A Whole Child Education Transformation

Everyone freeze! Stop right where you are and look around. Survey the landscape. With all the clamoring and commotion in education, have you stopped to notice? Education transformation is already well under way. I know, I know. With all the posturing and politicking going on from your local school board to the state house to the White House, there's a public perception that it's business as usual. Voices of self-interest continue to tout the status quo. Advocates for the public interest continue to toe the bottom line. Amidst all the noise and distractions, education in 2013 can look and feel like more of the same.

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ASCD Whole Child Bloggers

The Future of Education in a Globally Connected World

ASCD Annual Conference and Exhibit Show

Post written by Jasmine Sanborn, a senior digital and visual journalism student at Loyola University Chicago. She hopes to follow her passions for conservation and comics and someday join the ranks at National Geographic or Marvel Comics.

In our ever-evolving world, where is the future of education headed? "The Future of Education in a Globally Connected World," a panel discussion at ASCD's 68th Annual Conference and Exhibit Show featuring education experts from around the world, sought to answer this question and explore what we can learn from one another.

Moderated by ASCD Executive Director and CEO Dr. Gene R. Carter, the panel featured Siew Hoong Wong, Deputy Director-General of Education (Curriculum) from Singapore; Benjalug Namfa, Deputy Secretary General, Office of Basic Education Commission, Ministry of Education from Thailand; Pasi Sahlberg, Director General, Center for International Mobility and Cooperation and ASCD Board Member from Finland; and Hye-chong Han, Associate Research Fellow, Korea Institute for Curriculum and Evaluation from South Korea.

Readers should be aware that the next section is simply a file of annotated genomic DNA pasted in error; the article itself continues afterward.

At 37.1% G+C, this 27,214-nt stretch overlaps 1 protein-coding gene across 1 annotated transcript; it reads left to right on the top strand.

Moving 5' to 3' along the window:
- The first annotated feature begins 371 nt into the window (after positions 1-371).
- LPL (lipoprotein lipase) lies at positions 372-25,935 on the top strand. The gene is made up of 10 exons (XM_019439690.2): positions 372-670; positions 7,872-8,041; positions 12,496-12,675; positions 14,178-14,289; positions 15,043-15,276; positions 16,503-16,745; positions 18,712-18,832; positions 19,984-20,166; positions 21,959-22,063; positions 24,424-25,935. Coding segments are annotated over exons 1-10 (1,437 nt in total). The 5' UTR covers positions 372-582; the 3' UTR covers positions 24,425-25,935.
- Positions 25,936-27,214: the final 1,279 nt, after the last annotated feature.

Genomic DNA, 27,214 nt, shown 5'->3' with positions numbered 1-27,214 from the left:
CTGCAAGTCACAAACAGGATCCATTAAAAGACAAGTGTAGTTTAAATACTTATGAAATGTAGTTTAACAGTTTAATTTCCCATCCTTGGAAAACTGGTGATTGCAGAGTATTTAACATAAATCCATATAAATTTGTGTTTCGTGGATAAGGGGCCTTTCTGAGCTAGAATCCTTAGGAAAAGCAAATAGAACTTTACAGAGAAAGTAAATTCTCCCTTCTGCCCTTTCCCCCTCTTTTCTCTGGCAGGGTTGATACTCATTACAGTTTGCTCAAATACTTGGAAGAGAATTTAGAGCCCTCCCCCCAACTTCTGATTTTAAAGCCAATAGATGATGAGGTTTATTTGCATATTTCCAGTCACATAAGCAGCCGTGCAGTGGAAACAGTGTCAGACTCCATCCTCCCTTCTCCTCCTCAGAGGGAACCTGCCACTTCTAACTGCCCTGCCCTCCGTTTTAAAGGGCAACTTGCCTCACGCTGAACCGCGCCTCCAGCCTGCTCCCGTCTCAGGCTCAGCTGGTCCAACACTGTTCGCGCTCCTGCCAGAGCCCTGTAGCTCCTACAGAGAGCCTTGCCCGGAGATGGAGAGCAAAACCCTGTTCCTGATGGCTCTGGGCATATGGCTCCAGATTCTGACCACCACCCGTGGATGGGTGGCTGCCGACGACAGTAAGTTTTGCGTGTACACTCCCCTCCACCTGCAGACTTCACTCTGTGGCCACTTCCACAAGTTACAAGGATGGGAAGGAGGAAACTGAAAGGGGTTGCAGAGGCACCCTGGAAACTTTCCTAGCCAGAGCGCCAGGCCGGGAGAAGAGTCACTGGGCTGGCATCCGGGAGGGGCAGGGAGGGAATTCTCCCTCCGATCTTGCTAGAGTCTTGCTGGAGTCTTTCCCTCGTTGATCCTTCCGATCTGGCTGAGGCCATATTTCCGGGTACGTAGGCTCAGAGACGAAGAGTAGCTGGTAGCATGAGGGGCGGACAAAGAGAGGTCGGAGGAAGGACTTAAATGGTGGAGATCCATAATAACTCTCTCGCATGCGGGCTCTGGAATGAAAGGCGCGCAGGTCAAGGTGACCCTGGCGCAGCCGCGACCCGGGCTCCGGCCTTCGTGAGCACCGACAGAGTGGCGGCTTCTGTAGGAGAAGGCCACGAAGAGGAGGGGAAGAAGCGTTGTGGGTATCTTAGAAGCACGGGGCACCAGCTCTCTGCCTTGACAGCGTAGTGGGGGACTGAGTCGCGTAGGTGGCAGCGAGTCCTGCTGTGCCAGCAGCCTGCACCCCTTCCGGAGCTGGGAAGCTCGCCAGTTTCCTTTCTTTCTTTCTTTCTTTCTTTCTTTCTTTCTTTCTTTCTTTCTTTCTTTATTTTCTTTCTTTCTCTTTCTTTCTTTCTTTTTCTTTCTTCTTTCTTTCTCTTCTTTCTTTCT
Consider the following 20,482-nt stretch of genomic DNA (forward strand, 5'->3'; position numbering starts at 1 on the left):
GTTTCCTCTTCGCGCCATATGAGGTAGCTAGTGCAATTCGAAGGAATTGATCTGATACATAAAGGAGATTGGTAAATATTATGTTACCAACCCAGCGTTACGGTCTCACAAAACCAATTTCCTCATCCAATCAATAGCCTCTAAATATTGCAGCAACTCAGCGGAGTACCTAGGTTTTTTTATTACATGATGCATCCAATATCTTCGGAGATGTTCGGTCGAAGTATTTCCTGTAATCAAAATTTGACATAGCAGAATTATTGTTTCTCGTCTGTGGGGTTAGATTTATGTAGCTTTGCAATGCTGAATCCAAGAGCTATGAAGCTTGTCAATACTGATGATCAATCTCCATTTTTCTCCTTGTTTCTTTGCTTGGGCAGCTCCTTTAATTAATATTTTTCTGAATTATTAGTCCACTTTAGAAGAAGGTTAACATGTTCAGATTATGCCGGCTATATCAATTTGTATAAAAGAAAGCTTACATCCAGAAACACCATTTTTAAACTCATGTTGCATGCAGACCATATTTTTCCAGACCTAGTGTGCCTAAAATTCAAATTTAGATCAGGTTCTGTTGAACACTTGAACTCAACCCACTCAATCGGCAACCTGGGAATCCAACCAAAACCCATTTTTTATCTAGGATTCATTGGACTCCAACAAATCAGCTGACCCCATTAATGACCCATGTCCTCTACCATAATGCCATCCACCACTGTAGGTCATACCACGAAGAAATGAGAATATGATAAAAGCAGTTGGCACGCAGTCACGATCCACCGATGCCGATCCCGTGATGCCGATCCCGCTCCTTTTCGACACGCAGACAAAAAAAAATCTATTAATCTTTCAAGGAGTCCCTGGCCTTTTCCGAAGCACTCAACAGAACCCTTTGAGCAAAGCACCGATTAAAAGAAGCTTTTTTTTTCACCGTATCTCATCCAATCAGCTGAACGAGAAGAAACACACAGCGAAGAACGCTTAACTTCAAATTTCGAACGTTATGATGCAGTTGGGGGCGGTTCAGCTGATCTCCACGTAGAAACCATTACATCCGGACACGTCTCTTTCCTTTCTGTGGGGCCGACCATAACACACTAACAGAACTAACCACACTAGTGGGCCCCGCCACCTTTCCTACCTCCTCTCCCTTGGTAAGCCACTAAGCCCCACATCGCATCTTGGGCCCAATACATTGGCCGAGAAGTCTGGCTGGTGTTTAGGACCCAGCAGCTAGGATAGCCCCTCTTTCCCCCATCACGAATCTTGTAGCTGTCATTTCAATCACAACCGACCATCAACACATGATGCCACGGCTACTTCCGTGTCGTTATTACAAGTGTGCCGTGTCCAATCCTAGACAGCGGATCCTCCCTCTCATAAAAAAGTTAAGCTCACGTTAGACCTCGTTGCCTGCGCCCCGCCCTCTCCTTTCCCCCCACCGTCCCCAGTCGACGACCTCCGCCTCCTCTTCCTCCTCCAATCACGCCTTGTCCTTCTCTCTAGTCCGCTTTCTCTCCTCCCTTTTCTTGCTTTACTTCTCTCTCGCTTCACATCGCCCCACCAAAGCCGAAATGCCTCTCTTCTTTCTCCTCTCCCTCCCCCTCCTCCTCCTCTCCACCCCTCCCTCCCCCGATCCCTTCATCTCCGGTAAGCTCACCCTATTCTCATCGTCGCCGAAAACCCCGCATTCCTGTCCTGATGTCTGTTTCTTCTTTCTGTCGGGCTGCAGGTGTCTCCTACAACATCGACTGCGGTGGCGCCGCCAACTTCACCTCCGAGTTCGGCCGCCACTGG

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ASCD Whole Child Bloggers

ASCD Recognizes Outstanding Young Educators

2012 OYEA Winners Joshua Garcia (l) and Ryan Twentey (r)

ASCD salutes a new generation's passion for education excellence through this year's selection of two Outstanding Young Educator Award winners: Joshua Garcia, deputy superintendent of Tacoma Public Schools (Wash.), and Parkville High School (Parkville, Md.) teacher Ryan Twentey. Twentey teaches art, photography, and interactive media production and also serves as the school's technology liaison.

This award celebrates teachers and administrators who demonstrate outstanding leadership, as well as a passion for and commitment to educating the whole child; improving student engagement, achievement, and learning; and contributing to the education profession.

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Stephen Sroka

Tips from the Trenches: Administration

During the last few months, I have had the chance to talk with several speakers who strongly affected their audiences. I started to think about the remarkable leaders with whom I have worked over the years and how they have made huge differences with their incredible wisdom, insight, and actions. I contacted some of them and asked them to comment on working in education in these difficult times. I asked them to share some take-away messages, so that, if they were speaking, what would they want their audience to remember? Read the other installments in the series: school safety, student services, and teaching.

Leadership is essential to effective education. Here are some "Tips from the Trenches" from the school leaders and leaders of national education organizations themselves.

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Molly McCloskey

Best Questions: Someday Happens, Part Two

Four years ago on the inauguration of the first African American president of the United States, we titled our Whole Child Newsletter "Someday Happens," reflecting a T-shirt I saw at the ceremonies that day. Today, independent of political views, I'm wondering when someday will happen for the millions of kids promised a "free and appropriate public education." Although that phrase was first introduced in reference to children with disabilities, it applies too often to kids from all walks of life in all parts of the United States.